Santo Andre: The current Brazil team bear little resemblance to their artistic sides of the past and Germany coach Joachim Loew hopes Tuesday’s semi-final referee takes a tough stance against any attempts to disrupt the flow of the game.
“I watched the Brazil-Colombia match and there were countless fouls by both teams, fouls where players just jumped into someone else’s back to disrupt play,” Loew told German television.
“These weren’t players going after the ball in battles for possession. They were simply trying to prevent match play.”
Brazil committed 31 fouls against Colombia in a bruising quarter final on Friday. Referee Carlos Velasco of Spain did not issue his first yellow card until the second half, a point when 41 fouls had been committed by both teams.
Colombia’s James Rodriguez, the tournament’s top scorer, was subjected to rough treatment from Brazil’s midfielders, while the hosts lost Neymar for the remainder of the World Cup after he was fouled from behind and suffered a fractured vertebra.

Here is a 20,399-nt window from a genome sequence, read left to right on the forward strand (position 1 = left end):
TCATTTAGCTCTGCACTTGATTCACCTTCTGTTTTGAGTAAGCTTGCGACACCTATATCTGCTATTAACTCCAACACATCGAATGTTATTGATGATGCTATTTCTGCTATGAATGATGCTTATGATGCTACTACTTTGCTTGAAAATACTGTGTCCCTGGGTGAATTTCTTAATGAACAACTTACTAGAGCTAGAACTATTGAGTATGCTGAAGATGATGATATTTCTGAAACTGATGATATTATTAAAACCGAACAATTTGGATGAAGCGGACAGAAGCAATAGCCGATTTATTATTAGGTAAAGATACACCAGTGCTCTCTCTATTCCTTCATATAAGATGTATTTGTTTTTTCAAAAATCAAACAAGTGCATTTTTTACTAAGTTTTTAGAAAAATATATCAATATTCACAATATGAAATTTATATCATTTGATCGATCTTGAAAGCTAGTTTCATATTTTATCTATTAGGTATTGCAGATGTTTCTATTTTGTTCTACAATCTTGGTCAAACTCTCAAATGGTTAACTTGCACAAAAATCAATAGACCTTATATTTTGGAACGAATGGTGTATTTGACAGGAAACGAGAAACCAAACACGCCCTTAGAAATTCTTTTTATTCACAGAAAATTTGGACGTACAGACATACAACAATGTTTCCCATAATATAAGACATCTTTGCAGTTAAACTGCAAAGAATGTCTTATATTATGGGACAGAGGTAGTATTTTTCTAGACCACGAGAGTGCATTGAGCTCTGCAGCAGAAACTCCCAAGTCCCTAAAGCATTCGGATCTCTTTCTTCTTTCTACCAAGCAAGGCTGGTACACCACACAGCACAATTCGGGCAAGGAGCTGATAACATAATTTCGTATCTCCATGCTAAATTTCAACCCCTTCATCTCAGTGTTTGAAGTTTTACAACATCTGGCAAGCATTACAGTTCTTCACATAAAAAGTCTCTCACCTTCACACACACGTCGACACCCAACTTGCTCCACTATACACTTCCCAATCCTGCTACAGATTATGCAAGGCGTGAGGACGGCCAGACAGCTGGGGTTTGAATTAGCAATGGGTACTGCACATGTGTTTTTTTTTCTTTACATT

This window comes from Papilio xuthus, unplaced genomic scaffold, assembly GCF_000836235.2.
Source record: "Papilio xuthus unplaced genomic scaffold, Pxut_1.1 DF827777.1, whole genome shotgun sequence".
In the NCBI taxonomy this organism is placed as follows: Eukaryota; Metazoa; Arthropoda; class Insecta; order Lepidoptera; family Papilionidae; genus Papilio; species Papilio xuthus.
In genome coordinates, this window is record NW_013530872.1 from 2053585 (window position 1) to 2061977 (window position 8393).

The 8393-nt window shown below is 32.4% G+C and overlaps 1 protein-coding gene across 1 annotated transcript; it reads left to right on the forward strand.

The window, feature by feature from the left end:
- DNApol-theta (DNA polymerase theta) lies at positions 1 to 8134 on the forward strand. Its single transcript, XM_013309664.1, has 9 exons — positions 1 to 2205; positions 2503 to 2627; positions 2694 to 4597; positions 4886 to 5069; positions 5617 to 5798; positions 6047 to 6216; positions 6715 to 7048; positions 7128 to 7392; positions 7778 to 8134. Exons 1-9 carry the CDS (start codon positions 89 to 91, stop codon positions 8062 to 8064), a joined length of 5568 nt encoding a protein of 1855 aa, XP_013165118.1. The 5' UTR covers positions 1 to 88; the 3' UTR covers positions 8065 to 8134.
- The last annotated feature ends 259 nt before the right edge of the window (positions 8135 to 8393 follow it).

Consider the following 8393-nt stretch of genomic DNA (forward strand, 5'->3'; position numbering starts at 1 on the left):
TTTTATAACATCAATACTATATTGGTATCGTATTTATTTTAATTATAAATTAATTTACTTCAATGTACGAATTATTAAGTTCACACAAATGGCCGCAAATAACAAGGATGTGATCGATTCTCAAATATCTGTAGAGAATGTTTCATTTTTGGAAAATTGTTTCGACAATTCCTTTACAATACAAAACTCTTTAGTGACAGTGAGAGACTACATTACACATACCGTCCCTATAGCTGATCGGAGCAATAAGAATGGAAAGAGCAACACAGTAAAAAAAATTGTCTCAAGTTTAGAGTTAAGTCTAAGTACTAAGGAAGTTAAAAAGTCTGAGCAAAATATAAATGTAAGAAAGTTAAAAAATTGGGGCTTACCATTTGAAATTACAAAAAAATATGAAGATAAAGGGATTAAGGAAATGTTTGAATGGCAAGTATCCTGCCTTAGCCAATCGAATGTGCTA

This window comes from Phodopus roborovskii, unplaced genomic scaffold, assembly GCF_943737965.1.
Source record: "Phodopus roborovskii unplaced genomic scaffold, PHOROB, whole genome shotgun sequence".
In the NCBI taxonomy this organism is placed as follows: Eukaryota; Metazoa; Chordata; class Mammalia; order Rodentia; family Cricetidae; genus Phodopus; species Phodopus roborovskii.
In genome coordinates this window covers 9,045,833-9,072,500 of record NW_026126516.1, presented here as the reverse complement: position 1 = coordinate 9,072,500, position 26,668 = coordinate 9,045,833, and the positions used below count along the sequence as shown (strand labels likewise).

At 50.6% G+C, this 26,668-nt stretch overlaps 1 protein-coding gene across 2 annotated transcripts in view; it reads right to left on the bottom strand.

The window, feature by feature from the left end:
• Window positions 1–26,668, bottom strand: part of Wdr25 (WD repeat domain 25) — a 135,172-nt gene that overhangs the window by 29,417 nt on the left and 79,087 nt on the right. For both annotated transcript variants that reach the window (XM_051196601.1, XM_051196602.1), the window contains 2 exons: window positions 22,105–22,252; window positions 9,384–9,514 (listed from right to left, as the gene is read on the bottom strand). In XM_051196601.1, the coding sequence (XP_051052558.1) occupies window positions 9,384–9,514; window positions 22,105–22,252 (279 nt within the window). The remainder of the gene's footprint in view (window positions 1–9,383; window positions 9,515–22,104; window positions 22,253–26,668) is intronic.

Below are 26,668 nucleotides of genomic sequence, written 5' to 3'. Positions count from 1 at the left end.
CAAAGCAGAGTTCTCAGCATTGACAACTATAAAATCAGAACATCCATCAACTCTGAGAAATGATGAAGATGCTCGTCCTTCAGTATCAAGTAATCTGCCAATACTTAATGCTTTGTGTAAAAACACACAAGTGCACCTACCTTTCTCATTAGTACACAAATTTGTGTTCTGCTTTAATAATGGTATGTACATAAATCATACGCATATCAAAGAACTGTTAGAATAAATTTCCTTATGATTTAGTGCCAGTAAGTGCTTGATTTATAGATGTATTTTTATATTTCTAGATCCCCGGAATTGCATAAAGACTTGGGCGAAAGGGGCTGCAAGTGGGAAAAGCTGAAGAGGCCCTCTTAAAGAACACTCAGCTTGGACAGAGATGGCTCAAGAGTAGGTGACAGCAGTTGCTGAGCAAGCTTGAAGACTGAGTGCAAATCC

German players have committed 57 fouls and received four yellow cards in their five matches, while Brazil have committed 96 fouls with 10 yellow cards.
“There’s precious little left of that traditional Brazilian style of soccer, that artistic style of playing that we all know so well. They have lost that magic,” Loew said.
“For sure, Brazil still have good technical players. But they’re playing more robustly than any other team here and they have been trying to break up their opponent’s attack that way.
“At the end of the day, it’s up to the referee to come up with the correct punishment,” said Loew.
Loew said, however, that even if the match became overly physical Germany could take care of themselves.
“This tournament has shown that no team has been able to play with great, brilliant, attacking football because there has been so much physical destructiveness set against that,” he said. (Reuters)